Research at AIIT

Dialog with an Uncertain Future / Excerp (Irregular updates)

The 15th Installment“My Research”

by Shogo Shimizu,
Assistant Professor, Master Program of Information Systems Architecture

We are about to enter an era in which the DNA sequence of each individual will be available for 1,000 dollars. This is expected to permit individuals and medical institutions to exchange DNA sequences electronically in a variety of situations. For example, an individual will be able to learn about his or her potential for suffering from a specific disease in the future by querying a database of known genetic diseases about his or her DNA sequence, enabling early treatment of the disease. Also, medical service providers will be able to predict the effects of specific treatments on patients based on their DNA sequences.

However, there are risks in revealing one’s DNA sequence to others. For example, a DNA sequence suggesting the possibility of cancer in the future may negatively affect terms and conditions of insurance or employment conditions. Therefore, individuals will want to prevent their DNA sequences from being known to others. A mechanism for protecting the privacy of DNA sequences is necessary for facilitating services that make use of medical information. Such sensitive information has hitherto been protected by law or contractual arrangements. What enabled such protections, however, was the fact that DNA information was used only in limited places for limited purposes. Those protections will be insufficient for preventing information leaks when DNA information is stored or transmitted on the Internet.

The issue of privacy protection in DNA searches is defined as follows. DNA sequences are expressed by the arrangement of four bases, A, C, G, and T. A set of DNA sequences is stored in a database managed by the service provider. The user sends his or her own DNA sequence to the database as a query string. For the search, the two sequences do not need to match each other perfectly. All that needs to be obtained are (information about) sequences that are similar to the query. As measures of similarity, a number of possible definitions have been suggested, and the one that is frequently used for DNA searches is the edit distance. With the edit distance, replacement, insertion, and deletion of bases are the basic operations, and the degree of similarity between sequences is defined by at least how many times of such operations are required to match the two DNA sequences perfectly to each other. The threshold of the degree of similarity is specified by the user. The requirement of privacy protection is to prevent the DNA sequences of users from being known to the service provider who processes the queries.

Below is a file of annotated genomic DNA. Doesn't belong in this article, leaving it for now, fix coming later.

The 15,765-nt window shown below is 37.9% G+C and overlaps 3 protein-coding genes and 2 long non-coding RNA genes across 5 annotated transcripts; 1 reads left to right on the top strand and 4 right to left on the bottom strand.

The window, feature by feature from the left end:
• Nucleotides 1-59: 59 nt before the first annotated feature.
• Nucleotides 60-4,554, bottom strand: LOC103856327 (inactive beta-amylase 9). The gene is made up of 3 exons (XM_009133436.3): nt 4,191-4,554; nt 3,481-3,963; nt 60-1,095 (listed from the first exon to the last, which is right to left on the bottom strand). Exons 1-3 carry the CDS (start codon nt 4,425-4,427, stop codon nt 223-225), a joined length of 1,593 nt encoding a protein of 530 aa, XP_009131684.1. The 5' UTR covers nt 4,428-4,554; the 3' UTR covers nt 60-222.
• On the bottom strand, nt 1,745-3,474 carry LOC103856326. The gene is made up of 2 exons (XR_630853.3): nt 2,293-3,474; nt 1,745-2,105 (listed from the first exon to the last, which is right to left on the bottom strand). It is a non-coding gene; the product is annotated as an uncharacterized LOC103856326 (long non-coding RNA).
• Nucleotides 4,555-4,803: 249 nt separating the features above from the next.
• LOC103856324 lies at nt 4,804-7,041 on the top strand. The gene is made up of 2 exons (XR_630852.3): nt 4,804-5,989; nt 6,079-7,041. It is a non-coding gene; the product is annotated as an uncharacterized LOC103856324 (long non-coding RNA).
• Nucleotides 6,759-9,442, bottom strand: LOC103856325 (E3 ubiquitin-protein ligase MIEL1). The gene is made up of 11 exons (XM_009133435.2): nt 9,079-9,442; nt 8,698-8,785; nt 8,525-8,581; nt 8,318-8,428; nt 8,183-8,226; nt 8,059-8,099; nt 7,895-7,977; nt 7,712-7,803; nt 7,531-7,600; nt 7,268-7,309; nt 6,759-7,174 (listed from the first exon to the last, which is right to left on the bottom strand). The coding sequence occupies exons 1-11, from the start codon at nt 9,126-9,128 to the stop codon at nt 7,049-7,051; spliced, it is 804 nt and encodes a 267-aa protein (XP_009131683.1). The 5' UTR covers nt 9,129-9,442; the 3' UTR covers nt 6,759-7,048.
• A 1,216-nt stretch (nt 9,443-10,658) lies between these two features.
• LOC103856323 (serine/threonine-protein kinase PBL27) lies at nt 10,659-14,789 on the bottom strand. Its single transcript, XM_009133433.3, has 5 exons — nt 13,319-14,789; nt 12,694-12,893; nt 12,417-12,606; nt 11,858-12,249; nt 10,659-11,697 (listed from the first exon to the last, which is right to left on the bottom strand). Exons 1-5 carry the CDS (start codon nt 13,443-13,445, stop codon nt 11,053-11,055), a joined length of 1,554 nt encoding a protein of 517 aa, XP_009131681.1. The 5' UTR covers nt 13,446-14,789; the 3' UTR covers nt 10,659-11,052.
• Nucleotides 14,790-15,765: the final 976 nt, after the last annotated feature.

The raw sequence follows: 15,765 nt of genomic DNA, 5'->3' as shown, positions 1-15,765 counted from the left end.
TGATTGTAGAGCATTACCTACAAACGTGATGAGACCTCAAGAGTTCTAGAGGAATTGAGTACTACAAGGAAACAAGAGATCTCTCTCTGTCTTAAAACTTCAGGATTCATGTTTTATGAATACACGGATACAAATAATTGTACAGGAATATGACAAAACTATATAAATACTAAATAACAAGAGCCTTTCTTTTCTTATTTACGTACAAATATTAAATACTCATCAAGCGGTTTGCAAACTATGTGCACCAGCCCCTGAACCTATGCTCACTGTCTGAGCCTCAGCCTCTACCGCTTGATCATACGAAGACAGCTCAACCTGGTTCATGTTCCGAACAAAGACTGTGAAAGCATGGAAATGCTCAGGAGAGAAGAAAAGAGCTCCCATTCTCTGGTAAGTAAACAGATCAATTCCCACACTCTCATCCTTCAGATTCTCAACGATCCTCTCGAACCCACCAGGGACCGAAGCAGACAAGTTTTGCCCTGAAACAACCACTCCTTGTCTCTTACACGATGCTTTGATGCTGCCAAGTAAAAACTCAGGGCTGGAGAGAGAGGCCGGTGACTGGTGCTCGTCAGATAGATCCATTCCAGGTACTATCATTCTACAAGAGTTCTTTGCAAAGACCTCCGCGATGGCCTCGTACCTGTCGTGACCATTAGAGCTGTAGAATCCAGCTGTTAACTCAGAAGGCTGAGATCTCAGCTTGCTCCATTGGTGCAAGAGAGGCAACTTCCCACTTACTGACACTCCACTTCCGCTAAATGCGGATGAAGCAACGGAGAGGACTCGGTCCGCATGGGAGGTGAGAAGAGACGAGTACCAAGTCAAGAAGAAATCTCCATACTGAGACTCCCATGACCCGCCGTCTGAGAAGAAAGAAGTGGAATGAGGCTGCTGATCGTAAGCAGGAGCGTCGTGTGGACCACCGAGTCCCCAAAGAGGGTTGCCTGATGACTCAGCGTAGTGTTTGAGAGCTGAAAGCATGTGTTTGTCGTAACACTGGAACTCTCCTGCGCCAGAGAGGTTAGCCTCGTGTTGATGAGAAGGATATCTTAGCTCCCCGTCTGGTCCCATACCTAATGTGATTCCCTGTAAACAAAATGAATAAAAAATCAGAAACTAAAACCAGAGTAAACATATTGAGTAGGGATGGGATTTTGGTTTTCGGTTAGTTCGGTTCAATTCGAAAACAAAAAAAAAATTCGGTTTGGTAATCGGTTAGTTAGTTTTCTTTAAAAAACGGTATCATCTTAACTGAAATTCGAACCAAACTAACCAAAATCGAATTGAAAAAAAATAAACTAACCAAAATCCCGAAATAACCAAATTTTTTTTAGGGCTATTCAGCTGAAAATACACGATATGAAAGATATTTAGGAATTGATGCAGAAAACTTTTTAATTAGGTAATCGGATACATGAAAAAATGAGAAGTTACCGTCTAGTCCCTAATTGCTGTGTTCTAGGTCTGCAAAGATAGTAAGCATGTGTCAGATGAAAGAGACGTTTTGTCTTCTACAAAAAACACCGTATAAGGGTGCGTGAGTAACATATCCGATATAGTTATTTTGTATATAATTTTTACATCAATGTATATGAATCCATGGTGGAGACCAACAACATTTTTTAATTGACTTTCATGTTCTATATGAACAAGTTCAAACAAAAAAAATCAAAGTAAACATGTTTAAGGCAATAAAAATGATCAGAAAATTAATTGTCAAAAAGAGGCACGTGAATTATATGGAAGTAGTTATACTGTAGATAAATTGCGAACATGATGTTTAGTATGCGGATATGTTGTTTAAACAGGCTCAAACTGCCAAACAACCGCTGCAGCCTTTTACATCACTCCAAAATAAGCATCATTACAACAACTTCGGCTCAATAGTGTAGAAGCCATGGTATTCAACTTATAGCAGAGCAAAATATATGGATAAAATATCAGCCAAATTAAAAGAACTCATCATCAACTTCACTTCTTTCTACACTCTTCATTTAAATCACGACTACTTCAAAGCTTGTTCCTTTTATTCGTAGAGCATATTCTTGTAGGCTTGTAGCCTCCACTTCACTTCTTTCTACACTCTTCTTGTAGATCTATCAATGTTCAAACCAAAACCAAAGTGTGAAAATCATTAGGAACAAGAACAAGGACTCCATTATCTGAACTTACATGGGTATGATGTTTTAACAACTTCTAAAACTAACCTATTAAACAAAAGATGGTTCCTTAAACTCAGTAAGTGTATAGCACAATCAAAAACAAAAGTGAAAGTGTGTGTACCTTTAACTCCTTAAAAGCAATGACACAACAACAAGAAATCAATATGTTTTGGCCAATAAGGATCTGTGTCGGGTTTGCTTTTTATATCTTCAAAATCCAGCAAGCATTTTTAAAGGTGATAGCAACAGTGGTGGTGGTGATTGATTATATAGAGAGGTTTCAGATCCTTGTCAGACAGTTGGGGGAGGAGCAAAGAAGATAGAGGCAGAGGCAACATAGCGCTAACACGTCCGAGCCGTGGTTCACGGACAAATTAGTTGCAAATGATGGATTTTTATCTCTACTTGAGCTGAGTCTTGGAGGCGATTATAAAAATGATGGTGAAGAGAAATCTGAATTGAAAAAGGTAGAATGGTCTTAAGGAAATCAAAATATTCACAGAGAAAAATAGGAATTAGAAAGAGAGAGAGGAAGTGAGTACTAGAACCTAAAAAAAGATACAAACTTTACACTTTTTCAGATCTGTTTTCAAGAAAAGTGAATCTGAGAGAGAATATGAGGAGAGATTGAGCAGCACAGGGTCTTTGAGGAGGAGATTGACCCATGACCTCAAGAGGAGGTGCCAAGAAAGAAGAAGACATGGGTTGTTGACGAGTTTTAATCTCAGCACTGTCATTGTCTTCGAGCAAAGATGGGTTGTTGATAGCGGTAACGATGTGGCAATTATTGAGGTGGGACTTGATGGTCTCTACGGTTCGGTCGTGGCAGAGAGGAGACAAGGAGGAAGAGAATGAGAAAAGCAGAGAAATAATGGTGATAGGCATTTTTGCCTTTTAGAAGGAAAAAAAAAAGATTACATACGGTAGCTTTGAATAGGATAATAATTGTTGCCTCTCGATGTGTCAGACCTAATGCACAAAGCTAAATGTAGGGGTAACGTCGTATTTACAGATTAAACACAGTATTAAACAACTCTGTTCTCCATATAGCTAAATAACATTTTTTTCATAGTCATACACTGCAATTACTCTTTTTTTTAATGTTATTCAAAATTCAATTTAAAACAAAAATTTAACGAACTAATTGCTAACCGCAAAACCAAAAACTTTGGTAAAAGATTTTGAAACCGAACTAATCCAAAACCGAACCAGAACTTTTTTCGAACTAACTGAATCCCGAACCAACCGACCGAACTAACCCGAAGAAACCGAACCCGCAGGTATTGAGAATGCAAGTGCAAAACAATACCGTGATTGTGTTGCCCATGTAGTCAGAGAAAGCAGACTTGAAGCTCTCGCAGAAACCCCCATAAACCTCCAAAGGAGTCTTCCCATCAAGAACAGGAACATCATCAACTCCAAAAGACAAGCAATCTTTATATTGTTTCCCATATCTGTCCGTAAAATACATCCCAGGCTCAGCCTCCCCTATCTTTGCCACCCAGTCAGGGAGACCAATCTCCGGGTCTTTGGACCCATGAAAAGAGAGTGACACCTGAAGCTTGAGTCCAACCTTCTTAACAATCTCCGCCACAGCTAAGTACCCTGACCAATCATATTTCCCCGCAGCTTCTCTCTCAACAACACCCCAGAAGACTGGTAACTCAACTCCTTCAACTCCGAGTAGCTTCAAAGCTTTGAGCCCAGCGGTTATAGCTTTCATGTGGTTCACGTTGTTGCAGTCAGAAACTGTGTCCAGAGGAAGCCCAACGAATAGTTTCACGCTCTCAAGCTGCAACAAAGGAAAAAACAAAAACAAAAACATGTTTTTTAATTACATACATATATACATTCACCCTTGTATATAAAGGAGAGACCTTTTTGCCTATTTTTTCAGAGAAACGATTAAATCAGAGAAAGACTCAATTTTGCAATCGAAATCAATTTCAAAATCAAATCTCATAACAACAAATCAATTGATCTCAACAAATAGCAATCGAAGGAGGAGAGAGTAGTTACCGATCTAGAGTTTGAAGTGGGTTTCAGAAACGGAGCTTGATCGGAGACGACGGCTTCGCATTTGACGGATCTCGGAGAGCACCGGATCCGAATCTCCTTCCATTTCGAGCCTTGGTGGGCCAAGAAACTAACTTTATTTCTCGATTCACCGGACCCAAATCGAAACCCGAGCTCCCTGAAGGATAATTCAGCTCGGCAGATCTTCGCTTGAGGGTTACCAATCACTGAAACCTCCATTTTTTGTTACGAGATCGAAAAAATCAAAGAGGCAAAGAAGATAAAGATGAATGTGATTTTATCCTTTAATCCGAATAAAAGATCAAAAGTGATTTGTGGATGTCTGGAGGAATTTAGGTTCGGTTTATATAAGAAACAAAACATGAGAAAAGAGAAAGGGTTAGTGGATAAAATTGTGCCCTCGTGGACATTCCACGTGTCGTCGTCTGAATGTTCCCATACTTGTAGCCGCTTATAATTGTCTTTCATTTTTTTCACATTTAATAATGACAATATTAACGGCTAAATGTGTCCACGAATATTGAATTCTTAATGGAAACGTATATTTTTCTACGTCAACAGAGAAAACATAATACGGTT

For fulfilling this requirement, two approaches—the code-based approach and a perturbation-based approach—have been suggested. The former is generally used with the principle of secure function evaluation being the starting point. The secure function evaluation is a method with which two parties calculate the values of specific functions without the information held by each being known to the counterpart. When applied as is, however, this method has a problem with processing efficiency. Therefore, development of a protocol customized for edit distance calculations is necessary. The latter is a method in which the original sequence is hidden by replacing bases being queried with other bases stochastically, or by adding other bases/deleting the bases at random. This means similarity is calculated with a modified query, and there will be a trade-off between safety and processing efficiency.

In either case, the existing method requires a one-to-one calculation of the query sequence and each sequence in the database. The length of a DNA sequence ranges from hundreds to thousands of bases, and the number of sequences accumulated in the database reaches 100,000 for human beings alone. The gene database is expected to grow even larger, and so it is not practical to apply costly processing like a similarity calculation on one-to-one basis. It would be desirable to be able to filter candidate solutions with a more efficient method as the preprocessing. It is this that has prompted the writer to work the issue of increasing the efficiency of processing for private DNA searches using large databases.

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  • The 16th Installment

    "Robust Way of Life"

    by Shigeomi Koshimizu,
    Associate Professor, Masters Program of Innovation for Design and Engineering
  • The 15th Installment

    “My Research”

    by Shogo Shimizu,
    Assistant Professor, Master Program of Information Systems Architecture
  • The 14th Installment

    “The Birth of Industrial Design”

    by Yoshie Kunisawa,
    Professor, Master Program of Innovation for Design and Engineering